I'm in Kentucky for a few days after an 8+ hour plane ride which gave me some time to reflect on my two plus years in Deutschland. I always say that there are good things and bad things about every land, but today I'll focus on what I'm going to miss about Germany.
Bakeries: Unlike the USA, there is an bakery on every street corner and in every grocery store in Germany. Bakeries in the US have mainly cakes and donuts and cookies, but in Germany there are dozens of breads available along with an assortment of sweet things. I don't think I was able to try half the things available in bakeries, but I'll especially miss Laugenbrötchen (little sour pretzel bread) and Quarkquinis (a kind of creamy donut hole). I think its especially funny that they call the crappiest, most over-sweetened donut the 'Americano'.
Hairibo: Every grocery store and kiosk has a huge selection of these gummi candies. My favorite is Frutti Bussi, which means 'Fruity Kiss' according to Miri. I wonder if every variation has a homo-erotic translation. Once we even went to the Hairibo facotry in Bonn. This was a huge mistake because we came away with at least 5 kilos (10 lbs) of candy from there and I couldn't stop myself from eating it all in about a week.
Sendung mit der Maus: This is my favorite German television show. It means 'Show with the Mouse'. It's a kids show, but that doesn't stop most adults from watching. The main feature of the show is a question from a kid (ex: How many grains of wheat does it take to make a loaf of bread?) A cast of characters then go out and visit experts and professionals to determine the answer to the question. I also saw one of the actors from the show in my local grocery store in Cologne and was totally star struck.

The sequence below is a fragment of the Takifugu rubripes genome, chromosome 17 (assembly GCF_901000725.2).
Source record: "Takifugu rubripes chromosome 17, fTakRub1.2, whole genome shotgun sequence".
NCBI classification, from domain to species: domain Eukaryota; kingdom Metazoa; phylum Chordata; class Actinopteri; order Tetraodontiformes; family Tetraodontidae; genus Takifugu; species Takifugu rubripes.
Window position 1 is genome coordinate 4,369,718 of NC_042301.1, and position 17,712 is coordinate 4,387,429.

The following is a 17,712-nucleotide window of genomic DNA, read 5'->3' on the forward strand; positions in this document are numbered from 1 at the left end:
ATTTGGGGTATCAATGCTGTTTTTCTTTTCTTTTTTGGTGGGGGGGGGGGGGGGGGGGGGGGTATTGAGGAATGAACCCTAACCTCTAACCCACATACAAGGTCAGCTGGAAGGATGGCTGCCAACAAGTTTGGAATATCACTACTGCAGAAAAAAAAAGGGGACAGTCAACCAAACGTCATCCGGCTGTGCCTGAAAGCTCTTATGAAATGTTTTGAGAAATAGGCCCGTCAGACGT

Umlauten: ä, ö, ü I can't pronounce them very well. I couldn't even hear a difference between a normal letter and an umlauted letter for most of my first year in Germany. Last week though I was on a train from Brussels to Köln (Cologne) and a group of Canadian tourists (complete with Canadian flags on their backpacks) kept saying 'Koln'. I think only then did I realize what a difference there is between Köln and Koln. This is also why in my early days in Germany, Germans didn't understand what I was talking about when I said I lived in Koln. But I still can't remember the difference between 'schwul' and 'schwül', so I never use either word. One means 'gay' and the other means 'humid'.
Shanty towns: On the edge of every city in Germany are clusters of little plots of land with a small shed and a vegetable garden. The plots are tiny- no more than 10 yards by 10 yards. They are usually near the Autobahn or train tracks- not a glamourous location, but easy to see whenever you travel. They look just like the shanty towns I've seen in 3rd world countries, but with better landscaping. Miri assures me that they are just garden plots from people that live in the city center, but I still love seeing them.
Of course there's a lot more to miss about Germany: the excellent public transit, well organized recyclng programs, beer, bike lanes, speaking German, but I have to get back to preparing for the trip. So auf wiedersehen, Deutschland. Wir sehen uns nächste Jahr.